If we pay attention, we might hear the voices of people we’ve never heard before; we might begin to realize how deep and wide the problems are. This can be overwhelming; there’s so much pain and suffering in the world and we cannot address all of it. And so part of the “attention” practice is focusing our efforts – if we don’t, we’ll accomplish little. I like Annan’s simple suggestion for a focusing practice. Sit with God for five minutes, and ask yourself, “What breaks my heart?” When I think about what’s going on in the world, what is the first thing that comes to me that breaks my heart?

When we pay attention, we might recognize our own complicity with the way things are. That is why Annan’s second practice is confession. The third practice is respect. Respect means the ability to see one another across our inevitable differences. Aid worker Joelle McNamara describes being in East Africa when a shipment of shoeboxes from Operation Christmas Child arrived for a cluster of local children. A young boy pried open his shoebox to find a plastic Slinky. He had no clue what to do with it. Recognizing the boy’s confusion, a local pastor swooped in and both pastor and child tinkered for a moment. Swinging it clumsily around his neck and fastening it under his chin, the pastor let out an amused chuckle at his new piece of American jewelry, courtesy of Operation Christmas Child.

“Yes, the result is a little bit comically terrible,” says McNamara, founder of a Kenya-based development organization. Since her first visit to East Africa as a teenager, McNamara says her understanding of God’s generosity has evolved. Her dreams of feeding the poor and saving people from poverty slowly fell apart as she encountered people who weren’t looking for food or toys, but rather for sustainable employment and the means to utilize their own power and gifts to support their own families. “Being generous requires us to dedicate profound thought to what the person receiving our generosity actually needs,” McNamara says. “So often, the church makes generosity synonymous with the free giving of stuff …. I’ve seen Westerners come in and drop off a whole bunch of stuff – toys, free food, tons of clothes. Typically it’s not useful, they’re paying way too much for overseas shipping and suddenly the local food or clothing vendors don’t make their living for the week, and those are important jobs for struggling communities.” Respect, on the other hand, means listening – listening to what people genuinely need and want.

The fourth practice – partnering – helps prevent misguided generosity because it means not swooping in to rescue or save but actually partnering with people in a way that assumes we all need to learn and receive and we all have something to give. It also means going upstream – not just applying Band-Aids to problems but addressing the sources and causes of poverty and injustice. That, of course, takes longer, and requires more thought, effort and patience.

Annan’s fifth practice is what he calls “truthing” – seeing the truth of what’s right in front of our noses. What are the real impacts of our ministry? For example, as much as we treasure extending hospitality at our REST shelter during the winter months, people are coming to recognize that the efforts of churches like ours allows Marin County to avoid coming up with better, more just and more lasting solutions. So “truthing” means asking the question: What ministries, what actions, actually bear fruit?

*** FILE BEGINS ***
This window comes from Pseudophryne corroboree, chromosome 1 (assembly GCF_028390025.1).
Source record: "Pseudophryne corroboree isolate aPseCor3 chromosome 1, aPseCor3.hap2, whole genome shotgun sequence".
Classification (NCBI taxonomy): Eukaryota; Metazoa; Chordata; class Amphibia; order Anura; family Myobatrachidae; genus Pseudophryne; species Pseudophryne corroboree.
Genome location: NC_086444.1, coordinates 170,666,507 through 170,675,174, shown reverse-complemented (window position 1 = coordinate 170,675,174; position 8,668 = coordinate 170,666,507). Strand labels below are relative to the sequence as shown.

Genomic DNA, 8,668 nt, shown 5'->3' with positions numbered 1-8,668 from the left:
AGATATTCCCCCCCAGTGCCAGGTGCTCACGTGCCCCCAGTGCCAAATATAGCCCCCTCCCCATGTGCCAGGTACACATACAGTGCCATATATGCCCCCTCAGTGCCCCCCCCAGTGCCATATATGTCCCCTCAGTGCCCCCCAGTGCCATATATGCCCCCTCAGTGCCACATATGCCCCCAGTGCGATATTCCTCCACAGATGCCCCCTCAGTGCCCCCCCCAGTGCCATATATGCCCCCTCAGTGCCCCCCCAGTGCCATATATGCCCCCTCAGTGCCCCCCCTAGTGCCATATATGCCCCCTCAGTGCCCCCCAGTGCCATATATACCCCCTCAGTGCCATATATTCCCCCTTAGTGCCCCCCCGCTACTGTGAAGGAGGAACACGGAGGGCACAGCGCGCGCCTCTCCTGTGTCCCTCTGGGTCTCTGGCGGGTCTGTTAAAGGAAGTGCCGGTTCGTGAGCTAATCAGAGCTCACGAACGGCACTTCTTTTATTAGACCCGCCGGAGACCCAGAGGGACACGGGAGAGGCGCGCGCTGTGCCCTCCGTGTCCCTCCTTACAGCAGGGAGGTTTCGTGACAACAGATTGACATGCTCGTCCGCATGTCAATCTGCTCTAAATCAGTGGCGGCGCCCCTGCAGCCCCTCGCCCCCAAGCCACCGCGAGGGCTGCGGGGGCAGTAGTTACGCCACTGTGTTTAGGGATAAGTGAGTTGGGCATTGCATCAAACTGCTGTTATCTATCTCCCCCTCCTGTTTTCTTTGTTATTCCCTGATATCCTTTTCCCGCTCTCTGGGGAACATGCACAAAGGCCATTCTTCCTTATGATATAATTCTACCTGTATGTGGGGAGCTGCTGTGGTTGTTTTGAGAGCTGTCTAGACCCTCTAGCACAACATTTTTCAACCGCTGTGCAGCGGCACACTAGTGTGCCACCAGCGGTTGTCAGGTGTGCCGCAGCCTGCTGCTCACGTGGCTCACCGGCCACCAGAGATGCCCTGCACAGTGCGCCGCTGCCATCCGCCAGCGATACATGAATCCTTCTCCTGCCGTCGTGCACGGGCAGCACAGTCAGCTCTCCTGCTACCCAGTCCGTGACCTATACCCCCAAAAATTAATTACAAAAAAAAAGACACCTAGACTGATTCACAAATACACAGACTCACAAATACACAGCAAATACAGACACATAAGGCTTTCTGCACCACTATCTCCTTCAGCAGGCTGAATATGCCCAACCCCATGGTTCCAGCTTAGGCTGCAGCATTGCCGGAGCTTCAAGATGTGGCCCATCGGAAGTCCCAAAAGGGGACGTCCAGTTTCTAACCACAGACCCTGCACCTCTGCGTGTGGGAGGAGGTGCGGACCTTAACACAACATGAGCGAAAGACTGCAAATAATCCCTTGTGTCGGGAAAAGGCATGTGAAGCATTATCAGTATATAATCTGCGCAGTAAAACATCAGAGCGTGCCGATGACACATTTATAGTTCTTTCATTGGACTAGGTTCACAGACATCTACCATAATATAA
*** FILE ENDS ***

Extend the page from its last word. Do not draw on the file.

Five practices, all designed to help us to “Keep awake” while we wait. Still, we can grow weary in our work – maybe it’s more accurate to say we will grow weary in our work, frustrated by the lack of outcomes we see, or distracted by the thousand and one other obligations that fill each of our lives. I think on any given day, each of us might feel like a foolish bridesmaid. And yet, the opportunities for waiting on Jesus’ presence are all around us, and that is what we, the church, are good at doing. Each time we work for justice, we testify to Jesus’ presence. Each time we bear each other’s burdens, we testify to Jesus’ presence. Each time we advocate for the poor, or reach out to the friendless, or work to make this world God loves a better place, we testify to the presence of the Risen Christ.[4]

That is why we gather here. Church is the place where we can find help and support in our waiting – all kinds of waiting! – and support as we try to live into God’s kingdom. This Tuesday, November 14th, is the 120th anniversary of the founding of this congregation. Paraphrasing the quotation on your bulletin covers: 120 years of being those who wait for each other – wise and foolish alike. 120 years of being those who sit vigil for each other at times of pain, loss or bereavement. 120 years as those who celebrate achievements and console after disappointment. 120 years of giving hope when hope is scarce, comfort when it is needed, and courage when we are afraid. 120 years of helping each other wake up and then stay awake to the reality of Christ’s presence in our midst and Christ’s call upon our lives. For decades, our congregation’s motto has been, “Together we serve.” It started when Johnny Holm used it to sign off on correspondence, and it stuck. It stuck because it fit.

We are those who help each other to wait, prepare, and keep the faith by serving – by serving each other with our care and presence and by serving beyond the doors of the church. We serve because there is something in our DNA that knows, that just knows that serving is the best way, the Christ-like way to wait. When one of us grows weary the others pick up the tasks. Together we serve.

How do we wait? These words from our mission study 8 years ago sum it up: “Our mission is to uplift and sustain all those seeking to grow in Christian faith through worship, community, service, and mindful stewardship of all God’s creation. Together we serve.” Together. We serve. That is how we wait. May it so for you and for me. Amen.

© Joanne Whitt 2017 all rights reserved.

[1] Isaiah 2:4; Micah 4:3-4.

[2] Annan is also and co-director of a ministry in Haiti called Haiti Partners.

[3] Kent Annan, Slow Kingdom Coming (Downers Grove, IL: IVP Books, 2016).

[4] David Lose, “Hope and Help for Foolish Bridesmaids,” November 3, 2014, http://www.davidlose.net/2014/11/pentecost-22-a/.